Are Muslim women at a disadvantage when they testify in court?

31 Aug

1. If somebody maintains that a Muslim woman’s testimony in court is not considered as equal to a man’s testimony, he thereby considers women to be less than men and their testimony therefore less valuable. Such misleading opinions were possible only because the general concept of giving testimony in court (schahada) had been mixed up with the special concept of the written statement (ischhad). But the following Sura of the Qur’an speaks only of the special concept ischhad: “O ye who believe! when ye deal with each other in transactions involving future obligations in a fixed period of time reduce them to writing…. And get two witnesses, out of your own men, and if there are not two men, then a man and two women…”. (2/282) But if the matter concerns giving testimony in court (schahada), which is acceptable for the judge, then it is a question of trustworthiness of the witness – it doesn’t matter if it is a man or a woman or many people – the only important factor is that the testimony can be considered as true. Men and women are equal before the judge.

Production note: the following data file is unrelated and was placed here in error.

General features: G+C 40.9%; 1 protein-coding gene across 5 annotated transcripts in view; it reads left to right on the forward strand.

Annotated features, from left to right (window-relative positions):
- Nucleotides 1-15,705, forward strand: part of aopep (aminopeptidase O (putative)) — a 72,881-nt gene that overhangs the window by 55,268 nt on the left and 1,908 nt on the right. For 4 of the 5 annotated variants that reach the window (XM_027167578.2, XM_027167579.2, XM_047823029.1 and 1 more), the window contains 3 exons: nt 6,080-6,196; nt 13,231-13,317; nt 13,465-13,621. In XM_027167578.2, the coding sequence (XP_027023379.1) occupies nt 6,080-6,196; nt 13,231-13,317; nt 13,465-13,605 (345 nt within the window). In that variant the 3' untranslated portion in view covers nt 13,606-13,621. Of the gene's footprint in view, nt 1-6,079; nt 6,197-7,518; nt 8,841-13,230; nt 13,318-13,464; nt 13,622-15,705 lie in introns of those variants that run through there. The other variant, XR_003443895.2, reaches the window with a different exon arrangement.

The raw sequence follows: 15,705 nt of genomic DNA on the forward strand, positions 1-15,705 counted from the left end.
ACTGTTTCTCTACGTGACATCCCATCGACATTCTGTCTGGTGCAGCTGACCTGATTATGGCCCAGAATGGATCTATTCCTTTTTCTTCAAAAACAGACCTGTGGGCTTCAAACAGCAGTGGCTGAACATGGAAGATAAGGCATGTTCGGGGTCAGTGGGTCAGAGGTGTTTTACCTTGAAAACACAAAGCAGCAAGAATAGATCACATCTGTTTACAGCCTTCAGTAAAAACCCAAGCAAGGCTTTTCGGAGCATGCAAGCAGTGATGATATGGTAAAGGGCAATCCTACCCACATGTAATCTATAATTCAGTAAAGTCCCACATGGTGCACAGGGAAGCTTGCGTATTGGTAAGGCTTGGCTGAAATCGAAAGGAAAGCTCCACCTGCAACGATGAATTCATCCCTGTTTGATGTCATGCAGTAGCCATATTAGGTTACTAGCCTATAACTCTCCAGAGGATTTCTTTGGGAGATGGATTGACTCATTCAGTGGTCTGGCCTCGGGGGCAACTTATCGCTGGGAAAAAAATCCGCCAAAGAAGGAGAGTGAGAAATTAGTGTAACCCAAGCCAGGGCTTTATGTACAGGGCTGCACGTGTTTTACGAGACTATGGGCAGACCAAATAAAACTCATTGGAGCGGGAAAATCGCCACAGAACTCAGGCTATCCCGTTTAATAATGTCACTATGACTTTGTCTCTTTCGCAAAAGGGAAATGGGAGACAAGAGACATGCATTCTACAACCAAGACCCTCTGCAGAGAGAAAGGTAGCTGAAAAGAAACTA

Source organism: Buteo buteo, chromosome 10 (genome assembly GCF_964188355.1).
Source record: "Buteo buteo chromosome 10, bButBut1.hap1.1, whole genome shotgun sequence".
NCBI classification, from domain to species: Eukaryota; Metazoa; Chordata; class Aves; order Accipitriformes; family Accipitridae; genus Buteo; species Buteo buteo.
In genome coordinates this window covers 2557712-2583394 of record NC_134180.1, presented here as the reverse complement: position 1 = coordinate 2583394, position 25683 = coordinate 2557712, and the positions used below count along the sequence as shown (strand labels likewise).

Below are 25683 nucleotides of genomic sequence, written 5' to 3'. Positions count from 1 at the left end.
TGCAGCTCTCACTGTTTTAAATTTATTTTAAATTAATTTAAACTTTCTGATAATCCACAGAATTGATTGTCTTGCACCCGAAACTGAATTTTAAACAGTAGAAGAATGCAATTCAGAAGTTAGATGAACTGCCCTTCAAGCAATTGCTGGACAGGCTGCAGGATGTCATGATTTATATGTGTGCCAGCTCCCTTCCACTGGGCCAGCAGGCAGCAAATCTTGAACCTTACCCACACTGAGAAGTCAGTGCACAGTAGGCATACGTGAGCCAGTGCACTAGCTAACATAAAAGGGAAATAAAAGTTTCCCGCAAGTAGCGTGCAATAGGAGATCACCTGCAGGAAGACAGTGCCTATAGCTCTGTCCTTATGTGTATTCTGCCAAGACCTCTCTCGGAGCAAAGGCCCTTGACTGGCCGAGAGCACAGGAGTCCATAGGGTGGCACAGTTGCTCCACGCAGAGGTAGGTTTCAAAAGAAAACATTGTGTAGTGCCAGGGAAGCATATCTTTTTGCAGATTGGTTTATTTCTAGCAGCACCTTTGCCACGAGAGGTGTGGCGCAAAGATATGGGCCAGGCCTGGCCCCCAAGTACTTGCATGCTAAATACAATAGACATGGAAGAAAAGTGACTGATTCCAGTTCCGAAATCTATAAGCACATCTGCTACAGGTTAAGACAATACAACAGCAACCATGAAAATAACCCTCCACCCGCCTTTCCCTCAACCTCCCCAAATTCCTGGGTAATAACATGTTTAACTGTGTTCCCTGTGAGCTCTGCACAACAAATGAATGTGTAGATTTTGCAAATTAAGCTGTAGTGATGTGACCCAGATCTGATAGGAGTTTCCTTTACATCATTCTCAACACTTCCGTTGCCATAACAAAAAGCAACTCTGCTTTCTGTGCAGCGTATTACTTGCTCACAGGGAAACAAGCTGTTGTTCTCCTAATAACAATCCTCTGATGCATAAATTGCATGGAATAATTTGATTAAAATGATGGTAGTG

2. The above mentioned Sura of the Qur’an (2/282) is speaking about a specific case, namely that money has been lent and about this a statement has been written, and the witnesses confirm this with their signature. These witnesses have to be either two men or one man and two women, who have to remind each other if they should forget about it. The reason that in this case instead of one woman two women are being chosen has to do with the fact that at that time women had no experience with business or financial transactions. Today circumstances have changed fundamentally, and therefore women are sometimes even better informed than men. They are equal with men. This concept of the equal ability of man and woman has been supported already in earlier times by important Islamic scholars, and it has been advocated in modern times for example by Imam Ibn Teimeia, Ibn al Qajjem, Mohammed Abdu and Muhmmad Shaltut .


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